The key to cooking perfect rice lies in understanding how each variety absorbs water and how fast your heat source is cooking off water. Here are Hinode’s expanded cooking suggestions for making perfect rice.

rice-factsRinsing:

Start by rinsing away the residual bran and starch that is naturally left on the outside of rice grains so they can absorb water evenly. This can be done in a strainer with small holes. You can also add water to the pan and swirl it around before poring it out. Just make sure that you drain out all the water from the pan before adding the suggested ratio of water for steaming.

Note: Do NOT rinse enriched rice as it will wash away the nutrients that are added back in after milling.

Water Absorption:

The natural oils in whole grain brown rice require longer cook times to absorb moisture than white rice. Basically, brown rice absorbs water slower than white rice because of the oil in the dark layer of the grain. You don’t necessarily need more water to cook brown rice, the water just needs to stay around longer for it to be absorbed through the bran layer. The more nutrients and natural oils a grain has, the longer it takes to cook. Your body will thank you for taking the time to prepare this nutritious, gluten free carbohydrate.

cooking-rice-101Rice Cooker:

Each manufacture and model varies in the level and distribution of heat throughout the rice cooker. This is why the same water ratio in two models of rice cookers can cook up differently. Read the rice cooker manual to select a setting for preparing your specific variety of rice. Most rice cookers build in time for soaking, in addition to steaming, in the white rice setting. This is ideal when cooking medium or short grain white rice. However, long grain white rice (including jasmine and basmati) does not need to soak before cooking. Consider the quick cook setting, if available, when preparing long grain white rice in a rice cooker.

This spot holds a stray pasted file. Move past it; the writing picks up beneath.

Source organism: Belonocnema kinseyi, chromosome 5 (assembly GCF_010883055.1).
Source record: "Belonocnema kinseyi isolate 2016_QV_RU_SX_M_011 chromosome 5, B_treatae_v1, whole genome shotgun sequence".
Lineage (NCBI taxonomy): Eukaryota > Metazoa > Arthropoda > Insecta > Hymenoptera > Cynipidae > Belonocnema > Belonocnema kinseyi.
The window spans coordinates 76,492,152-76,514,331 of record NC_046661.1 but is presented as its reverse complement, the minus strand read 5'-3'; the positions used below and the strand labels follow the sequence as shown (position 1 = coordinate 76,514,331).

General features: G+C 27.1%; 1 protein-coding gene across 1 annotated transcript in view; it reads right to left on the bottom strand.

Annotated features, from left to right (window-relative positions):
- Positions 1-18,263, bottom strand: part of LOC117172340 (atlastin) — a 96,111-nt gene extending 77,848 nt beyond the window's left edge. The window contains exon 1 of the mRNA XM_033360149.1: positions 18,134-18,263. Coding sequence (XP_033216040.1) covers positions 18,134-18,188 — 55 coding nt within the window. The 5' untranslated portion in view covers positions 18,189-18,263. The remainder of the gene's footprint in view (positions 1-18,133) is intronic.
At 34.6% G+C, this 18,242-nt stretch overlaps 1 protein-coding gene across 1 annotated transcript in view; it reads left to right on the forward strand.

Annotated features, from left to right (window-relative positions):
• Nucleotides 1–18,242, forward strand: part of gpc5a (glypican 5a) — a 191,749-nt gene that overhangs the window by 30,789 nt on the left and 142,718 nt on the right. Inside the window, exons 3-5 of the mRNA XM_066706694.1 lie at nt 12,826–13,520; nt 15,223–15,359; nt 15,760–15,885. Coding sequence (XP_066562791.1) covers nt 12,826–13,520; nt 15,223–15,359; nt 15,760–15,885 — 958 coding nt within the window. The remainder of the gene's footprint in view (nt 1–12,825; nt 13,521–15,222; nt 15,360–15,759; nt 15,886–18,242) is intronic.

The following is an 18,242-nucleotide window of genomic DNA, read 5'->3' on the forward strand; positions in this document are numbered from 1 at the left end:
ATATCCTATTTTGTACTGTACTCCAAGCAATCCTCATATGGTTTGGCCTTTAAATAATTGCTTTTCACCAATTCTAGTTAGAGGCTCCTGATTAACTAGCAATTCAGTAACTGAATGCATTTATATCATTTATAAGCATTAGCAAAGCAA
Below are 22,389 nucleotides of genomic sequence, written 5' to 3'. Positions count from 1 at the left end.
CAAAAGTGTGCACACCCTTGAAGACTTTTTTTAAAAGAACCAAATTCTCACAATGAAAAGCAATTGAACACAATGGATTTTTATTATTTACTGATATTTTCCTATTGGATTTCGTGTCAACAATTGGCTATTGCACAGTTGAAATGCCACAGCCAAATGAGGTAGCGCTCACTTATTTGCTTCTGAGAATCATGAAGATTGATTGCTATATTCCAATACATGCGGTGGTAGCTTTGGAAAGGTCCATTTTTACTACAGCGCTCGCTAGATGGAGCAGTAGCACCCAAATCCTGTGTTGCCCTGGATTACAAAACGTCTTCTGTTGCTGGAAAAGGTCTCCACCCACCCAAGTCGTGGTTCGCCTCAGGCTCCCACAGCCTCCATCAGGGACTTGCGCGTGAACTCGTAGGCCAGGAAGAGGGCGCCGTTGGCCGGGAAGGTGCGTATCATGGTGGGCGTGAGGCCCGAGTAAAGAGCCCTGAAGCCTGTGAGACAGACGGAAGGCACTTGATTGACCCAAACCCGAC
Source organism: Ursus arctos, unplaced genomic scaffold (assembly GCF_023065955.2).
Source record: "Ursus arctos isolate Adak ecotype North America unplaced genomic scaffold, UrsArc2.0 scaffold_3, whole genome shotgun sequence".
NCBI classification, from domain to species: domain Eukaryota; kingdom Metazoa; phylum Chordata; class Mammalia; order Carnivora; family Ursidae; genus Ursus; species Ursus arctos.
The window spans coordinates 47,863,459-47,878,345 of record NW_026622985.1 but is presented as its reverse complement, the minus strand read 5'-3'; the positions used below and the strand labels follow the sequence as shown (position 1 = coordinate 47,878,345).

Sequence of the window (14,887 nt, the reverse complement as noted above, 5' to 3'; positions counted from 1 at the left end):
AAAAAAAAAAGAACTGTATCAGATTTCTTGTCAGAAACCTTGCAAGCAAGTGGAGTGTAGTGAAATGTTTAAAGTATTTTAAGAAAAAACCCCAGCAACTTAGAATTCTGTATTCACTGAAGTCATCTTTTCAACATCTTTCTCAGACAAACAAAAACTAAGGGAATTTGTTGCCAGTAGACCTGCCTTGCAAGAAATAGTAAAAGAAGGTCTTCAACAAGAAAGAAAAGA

Variety of Rice: Setting on Rice Cooker:
  • Calrose Medium Grain White
  • Calrose Medium Grain Hapa Blend
  • Short Grain White (Hitomebore or Koshihikari)
White – with extended time for soaking before steaming
  • All Whole Grains
  • Brown, Black, Red, White & Wild Blend
Brown – extended cook time for whole grains
  • Extra Long Grain White
  • Basmati White
  • Jasmine White
Quick Cook – white rice setting without the added time for soaking

Soaking:

Medium and short grain varieties require soaking before cooking to achieve their ideal fluffy yet sticky texture. This is because they both contain amylopectin (sticky) starch. By soaking medium and short grains (both white and brown) they are able to absorb water more evenly. Soaking rice helps avoid a mushy texture. Rice often becomes mushy when it is cooked too fast; not necessarily because you use too much water. With more time to absorb, the grains can expand to their optimum texture.

BTU’s Matter:

It usually takes 40 minutes for brown rice to cook and only 15 minutes for white rice to cook. This cook time usually works well for an average size burner with 8,000 to 12,000 BTU’s. If you have a burner with higher BTU’s (15,000), you may try slightly increasing the amount of water by 1/4 cup because it will burn off the water faster. If you are using a burner with lower BTU’s (5,000) , you may need to extend your cook time by 5-10 minutes or slightly reduce the amount of water used by 1/4 cup because it will burn off slower.

Match Quarts and Cups:

A helpful trick is to match the cups of rice being cooked to the quart size of your pan. Use a two quart pan when cooking two cups of rice or a three quart pan for cooking three cups of rice. This distributes the rice and water at the bottom of the pan at an optimum level for steaming.

Stove Top:

Calrose Medium Grain White, Short Grain White or Hapa Blend Rice: